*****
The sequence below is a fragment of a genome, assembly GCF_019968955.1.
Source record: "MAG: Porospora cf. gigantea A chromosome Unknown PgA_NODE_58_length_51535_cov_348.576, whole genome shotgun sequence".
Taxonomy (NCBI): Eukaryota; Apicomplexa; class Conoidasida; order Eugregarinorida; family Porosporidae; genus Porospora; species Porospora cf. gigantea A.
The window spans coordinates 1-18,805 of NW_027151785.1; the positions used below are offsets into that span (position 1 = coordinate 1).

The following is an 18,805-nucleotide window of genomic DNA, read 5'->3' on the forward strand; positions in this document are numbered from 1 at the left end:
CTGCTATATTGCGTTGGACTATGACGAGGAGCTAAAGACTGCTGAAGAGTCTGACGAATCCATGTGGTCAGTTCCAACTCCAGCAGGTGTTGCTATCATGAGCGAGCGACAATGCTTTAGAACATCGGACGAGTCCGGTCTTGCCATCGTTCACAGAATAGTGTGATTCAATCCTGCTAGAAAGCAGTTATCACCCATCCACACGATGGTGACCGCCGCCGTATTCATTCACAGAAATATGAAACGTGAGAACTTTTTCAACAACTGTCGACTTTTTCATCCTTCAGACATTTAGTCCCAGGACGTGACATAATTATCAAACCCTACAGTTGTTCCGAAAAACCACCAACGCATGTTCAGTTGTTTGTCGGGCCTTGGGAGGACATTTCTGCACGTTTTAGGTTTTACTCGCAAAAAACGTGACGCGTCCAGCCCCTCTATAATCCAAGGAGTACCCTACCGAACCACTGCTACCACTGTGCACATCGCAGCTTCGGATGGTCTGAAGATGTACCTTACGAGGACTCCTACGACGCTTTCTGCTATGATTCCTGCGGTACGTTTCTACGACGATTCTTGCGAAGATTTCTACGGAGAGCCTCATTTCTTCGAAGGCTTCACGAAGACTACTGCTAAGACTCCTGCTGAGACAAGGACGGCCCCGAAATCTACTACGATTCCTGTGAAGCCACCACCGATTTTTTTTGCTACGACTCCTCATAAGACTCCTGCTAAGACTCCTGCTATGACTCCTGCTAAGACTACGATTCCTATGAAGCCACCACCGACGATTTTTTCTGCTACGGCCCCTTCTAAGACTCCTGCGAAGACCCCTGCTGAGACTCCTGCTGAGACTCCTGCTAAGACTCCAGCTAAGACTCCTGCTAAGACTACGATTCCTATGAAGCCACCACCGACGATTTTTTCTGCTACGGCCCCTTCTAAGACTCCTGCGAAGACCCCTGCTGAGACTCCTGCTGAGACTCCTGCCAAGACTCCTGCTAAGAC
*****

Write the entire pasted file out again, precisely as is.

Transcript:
The sequence below is a fragment of a genome, assembly GCF_019968955.1.
Source record: "MAG: Porospora cf. gigantea A chromosome Unknown PgA_NODE_58_length_51535_cov_348.576, whole genome shotgun sequence".
Taxonomy (NCBI): Eukaryota; Apicomplexa; class Conoidasida; order Eugregarinorida; family Porosporidae; genus Porospora; species Porospora cf. gigantea A.
The window spans coordinates 1-18,805 of NW_027151785.1; the positions used below are offsets into that span (position 1 = coordinate 1).

The following is an 18,805-nucleotide window of genomic DNA, read 5'->3' on the forward strand; positions in this document are numbered from 1 at the left end:
CTGCTATATTGCGTTGGACTATGACGAGGAGCTAAAGACTGCTGAAGAGTCTGACGAATCCATGTGGTCAGTTCCAACTCCAGCAGGTGTTGCTATCATGAGCGAGCGACAATGCTTTAGAACATCGGACGAGTCCGGTCTTGCCATCGTTCACAGAATAGTGTGATTCAATCCTGCTAGAAAGCAGTTATCACCCATCCACACGATGGTGACCGCCGCCGTATTCATTCACAGAAATATGAAACGTGAGAACTTTTTCAACAACTGTCGACTTTTTCATCCTTCAGACATTTAGTCCCAGGACGTGACATAATTATCAAACCCTACAGTTGTTCCGAAAAACCACCAACGCATGTTCAGTTGTTTGTCGGGCCTTGGGAGGACATTTCTGCACGTTTTAGGTTTTACTCGCAAAAAACGTGACGCGTCCAGCCCCTCTATAATCCAAGGAGTACCCTACCGAACCACTGCTACCACTGTGCACATCGCAGCTTCGGATGGTCTGAAGATGTACCTTACGAGGACTCCTACGACGCTTTCTGCTATGATTCCTGCGGTACGTTTCTACGACGATTCTTGCGAAGATTTCTACGGAGAGCCTCATTTCTTCGAAGGCTTCACGAAGACTACTGCTAAGACTCCTGCTGAGACAAGGACGGCCCCGAAATCTACTACGATTCCTGTGAAGCCACCACCGATTTTTTTTGCTACGACTCCTCATAAGACTCCTGCTAAGACTCCTGCTATGACTCCTGCTAAGACTACGATTCCTATGAAGCCACCACCGACGATTTTTTCTGCTACGGCCCCTTCTAAGACTCCTGCGAAGACCCCTGCTGAGACTCCTGCTGAGACTCCTGCTAAGACTCCAGCTAAGACTCCTGCTAAGACTACGATTCCTATGAAGCCACCACCGACGATTTTTTCTGCTACGGCCCCTTCTAAGACTCCTGCGAAGACCCCTGCTGAGACTCCTGCTGAGACTCCTGCCAAGACTCCTGCTAAGAC